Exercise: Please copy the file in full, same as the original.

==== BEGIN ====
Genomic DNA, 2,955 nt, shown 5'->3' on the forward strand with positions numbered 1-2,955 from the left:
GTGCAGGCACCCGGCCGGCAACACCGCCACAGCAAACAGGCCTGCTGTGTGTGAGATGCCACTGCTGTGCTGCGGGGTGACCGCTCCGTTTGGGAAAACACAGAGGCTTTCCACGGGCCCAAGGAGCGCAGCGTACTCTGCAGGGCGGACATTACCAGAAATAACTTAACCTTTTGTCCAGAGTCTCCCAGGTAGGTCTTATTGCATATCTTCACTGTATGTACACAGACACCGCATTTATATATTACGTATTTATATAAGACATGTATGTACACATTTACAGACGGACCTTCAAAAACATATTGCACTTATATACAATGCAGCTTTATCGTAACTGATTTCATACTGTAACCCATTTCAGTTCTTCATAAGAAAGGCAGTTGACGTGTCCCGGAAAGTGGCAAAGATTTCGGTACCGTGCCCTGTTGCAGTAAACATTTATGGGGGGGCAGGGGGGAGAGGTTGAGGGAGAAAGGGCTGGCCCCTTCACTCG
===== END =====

Genomic DNA, 2,955 nt, shown 5'->3' on the forward strand with positions numbered 1-2,955 from the left:
GTGCAGGCACCCGGCCGGCAACACCGCCACAGCAAACAGGCCTGCTGTGTGTGAGATGCCACTGCTGTGCTGCGGGGTGACCGCTCCGTTTGGGAAAACACAGAGGCTTTCCACGGGCCCAAGGAGCGCAGCGTACTCTGCAGGGCGGACATTACCAGAAATAACTTAACCTTTTGTCCAGAGTCTCCCAGGTAGGTCTTATTGCATATCTTCACTGTATGTACACAGACACCGCATTTATATATTACGTATTTATATAAGACATGTATGTACACATTTACAGACGGACCTTCAAAAACATATTGCACTTATATACAATGCAGCTTTATCGTAACTGATTTCATACTGTAACCCATTTCAGTTCTTCATAAGAAAGGCAGTTGACGTGTCCCGGAAAGTGGCAAAGATTTCGGTACCGTGCCCTGTTGCAGTAAACATTTATGGGGGGGCAGGGGGGAGAGGTTGAGGGAGAAAGGGCTGGCCCCTTCACTCG